Voting Machine Mess-up Du Jour (Displayed 07/06/04)

Ballot Programming Errors in Three Arkansas Counties, May 2004

1) Sevier County

The chip programmed by ES&S for the county's optical scan counted all ballots as blank. The test ballots were printed correctly, and the pre-election testing was successful. But then the ballots for election day were printed in a different print run.*

After consulting with officials from Election Systems & Software, it was determined that the codes on the computer chip and the codes on the ballot didn’t match.

2) Fulton County

The chip programmed by ES&S for the county's optical scanner didn't work. ES&S claimed that the printer didn't send them all 16 ballots needed for the programming. The printer said he did send the entire set of ballots, and his records showed that the weight of the package mailed to ES&S was the weight of 16 ballots.**

Riverside Graphics printer Michael Eaton insisted his company sent ESS [sic] a full set of ballots. “We printed the ballots for Independence County where there are three times as many people and we didn’t have any problems. We’ve had this problem with ESS before,” said Eaton.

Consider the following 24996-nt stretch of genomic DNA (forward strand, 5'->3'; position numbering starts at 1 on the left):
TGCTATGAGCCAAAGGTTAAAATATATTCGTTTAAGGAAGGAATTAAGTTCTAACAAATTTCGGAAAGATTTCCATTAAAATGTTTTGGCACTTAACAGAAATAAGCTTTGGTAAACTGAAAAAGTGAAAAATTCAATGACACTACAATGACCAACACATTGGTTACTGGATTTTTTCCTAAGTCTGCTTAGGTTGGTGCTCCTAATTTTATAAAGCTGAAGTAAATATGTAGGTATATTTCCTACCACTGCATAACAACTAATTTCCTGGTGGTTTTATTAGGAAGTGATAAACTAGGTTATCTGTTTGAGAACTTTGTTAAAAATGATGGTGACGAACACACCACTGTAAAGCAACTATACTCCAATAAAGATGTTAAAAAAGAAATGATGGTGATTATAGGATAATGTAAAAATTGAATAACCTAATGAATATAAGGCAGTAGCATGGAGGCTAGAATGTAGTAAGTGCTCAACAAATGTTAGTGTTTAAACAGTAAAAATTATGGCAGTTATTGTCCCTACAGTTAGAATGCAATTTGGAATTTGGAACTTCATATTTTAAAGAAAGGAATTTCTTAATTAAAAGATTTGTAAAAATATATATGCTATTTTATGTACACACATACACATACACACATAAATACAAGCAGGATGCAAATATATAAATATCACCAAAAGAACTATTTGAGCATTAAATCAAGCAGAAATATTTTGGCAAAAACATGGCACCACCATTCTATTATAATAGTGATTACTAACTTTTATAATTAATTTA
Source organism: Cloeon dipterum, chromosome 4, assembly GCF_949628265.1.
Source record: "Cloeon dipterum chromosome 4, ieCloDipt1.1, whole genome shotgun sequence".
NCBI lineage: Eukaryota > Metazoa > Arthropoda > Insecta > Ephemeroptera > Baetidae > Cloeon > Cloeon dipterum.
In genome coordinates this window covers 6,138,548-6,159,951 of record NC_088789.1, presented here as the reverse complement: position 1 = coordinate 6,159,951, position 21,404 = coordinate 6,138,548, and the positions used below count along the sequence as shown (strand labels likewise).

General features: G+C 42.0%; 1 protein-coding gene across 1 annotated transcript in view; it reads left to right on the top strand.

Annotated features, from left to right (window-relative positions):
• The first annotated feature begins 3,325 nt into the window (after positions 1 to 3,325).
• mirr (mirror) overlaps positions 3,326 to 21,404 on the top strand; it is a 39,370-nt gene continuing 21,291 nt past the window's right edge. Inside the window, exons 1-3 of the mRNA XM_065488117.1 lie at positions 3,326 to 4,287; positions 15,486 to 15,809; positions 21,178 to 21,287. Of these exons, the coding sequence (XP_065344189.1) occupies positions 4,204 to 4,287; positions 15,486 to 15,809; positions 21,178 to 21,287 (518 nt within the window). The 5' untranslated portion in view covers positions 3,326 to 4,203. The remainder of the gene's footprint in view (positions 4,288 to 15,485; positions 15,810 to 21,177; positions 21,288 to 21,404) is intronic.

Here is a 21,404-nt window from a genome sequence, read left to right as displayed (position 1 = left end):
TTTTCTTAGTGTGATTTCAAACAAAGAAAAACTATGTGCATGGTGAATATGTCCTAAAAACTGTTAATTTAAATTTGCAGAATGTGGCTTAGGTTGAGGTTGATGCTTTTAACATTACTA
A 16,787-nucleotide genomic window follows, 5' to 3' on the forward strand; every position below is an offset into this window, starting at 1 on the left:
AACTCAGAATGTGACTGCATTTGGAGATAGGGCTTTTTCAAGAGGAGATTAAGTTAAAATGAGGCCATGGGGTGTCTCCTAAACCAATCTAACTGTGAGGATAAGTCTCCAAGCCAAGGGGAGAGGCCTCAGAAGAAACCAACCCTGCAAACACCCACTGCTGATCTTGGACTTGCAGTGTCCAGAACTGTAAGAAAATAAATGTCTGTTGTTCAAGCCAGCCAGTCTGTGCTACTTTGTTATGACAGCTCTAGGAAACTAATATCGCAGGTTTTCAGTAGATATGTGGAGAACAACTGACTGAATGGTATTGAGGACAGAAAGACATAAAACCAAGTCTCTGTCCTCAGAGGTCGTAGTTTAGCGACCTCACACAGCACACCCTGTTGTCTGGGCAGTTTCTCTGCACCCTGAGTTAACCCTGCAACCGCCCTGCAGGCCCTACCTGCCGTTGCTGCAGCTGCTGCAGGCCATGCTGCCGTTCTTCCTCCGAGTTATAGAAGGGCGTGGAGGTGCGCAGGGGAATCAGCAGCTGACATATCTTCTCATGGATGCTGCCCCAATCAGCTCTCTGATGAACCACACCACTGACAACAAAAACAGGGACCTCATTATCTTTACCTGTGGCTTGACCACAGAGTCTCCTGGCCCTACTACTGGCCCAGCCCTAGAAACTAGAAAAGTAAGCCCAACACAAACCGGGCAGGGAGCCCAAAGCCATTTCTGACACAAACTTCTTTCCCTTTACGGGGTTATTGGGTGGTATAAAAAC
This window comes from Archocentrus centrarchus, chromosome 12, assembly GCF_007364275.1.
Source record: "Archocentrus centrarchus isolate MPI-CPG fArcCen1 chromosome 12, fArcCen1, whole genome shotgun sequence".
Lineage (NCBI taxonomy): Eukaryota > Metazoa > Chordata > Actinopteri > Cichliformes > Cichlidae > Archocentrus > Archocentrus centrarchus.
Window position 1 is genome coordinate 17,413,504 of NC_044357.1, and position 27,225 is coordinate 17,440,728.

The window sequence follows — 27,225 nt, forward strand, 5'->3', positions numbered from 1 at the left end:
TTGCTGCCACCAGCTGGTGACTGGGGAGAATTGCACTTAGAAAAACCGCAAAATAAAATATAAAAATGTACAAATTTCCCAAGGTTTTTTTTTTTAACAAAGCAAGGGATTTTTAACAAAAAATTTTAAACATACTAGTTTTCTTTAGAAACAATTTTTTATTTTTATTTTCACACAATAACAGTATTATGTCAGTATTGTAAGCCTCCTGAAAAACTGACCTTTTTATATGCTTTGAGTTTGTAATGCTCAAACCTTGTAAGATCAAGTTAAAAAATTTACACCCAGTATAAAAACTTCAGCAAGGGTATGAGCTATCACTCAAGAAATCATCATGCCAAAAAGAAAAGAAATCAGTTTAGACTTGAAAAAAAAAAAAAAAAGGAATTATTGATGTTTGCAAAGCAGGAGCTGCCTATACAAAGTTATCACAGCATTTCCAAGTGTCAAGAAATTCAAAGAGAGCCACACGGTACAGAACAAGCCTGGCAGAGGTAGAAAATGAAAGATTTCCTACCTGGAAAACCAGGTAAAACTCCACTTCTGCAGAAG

... He said Riverside Graphics checked its postage records, and the weight of the package sent to ESS was consistent with a package containing 16 ballots.

3) Craighead County

The chip programmed by ES&S for the county's optical scanner gave one candidate all the votes for constable. A manual recount revealed the error.***

A recount was made in the District 13 constable race because returns from Precinct 20 showed one candidate received all 158 votes cast in the precinct, and the opposing candidate doubted that.

The incident was traced back to a computer chip coding error, and the result of the recount was that both candidates had received votes in the precinct.

* Ballots counted by hand in primary elections. The DeQueen Bee; May 24, 2004.

** No explanation for ballot machine malfunction. South Missourian; May 27, 2004; by George Jared, Staff Writer.

*** Commission OKs results of elections. Jonesboro Sun, May 28, 2004. By LeAnn Askins.

See: ES&S in the News

... the system we have for testing and certifying
voting equipment in this country
is not only broken, but is virtually nonexistent.
~ Michael Shamos
to the U.S. House Science subcommittee
on June 24, 2004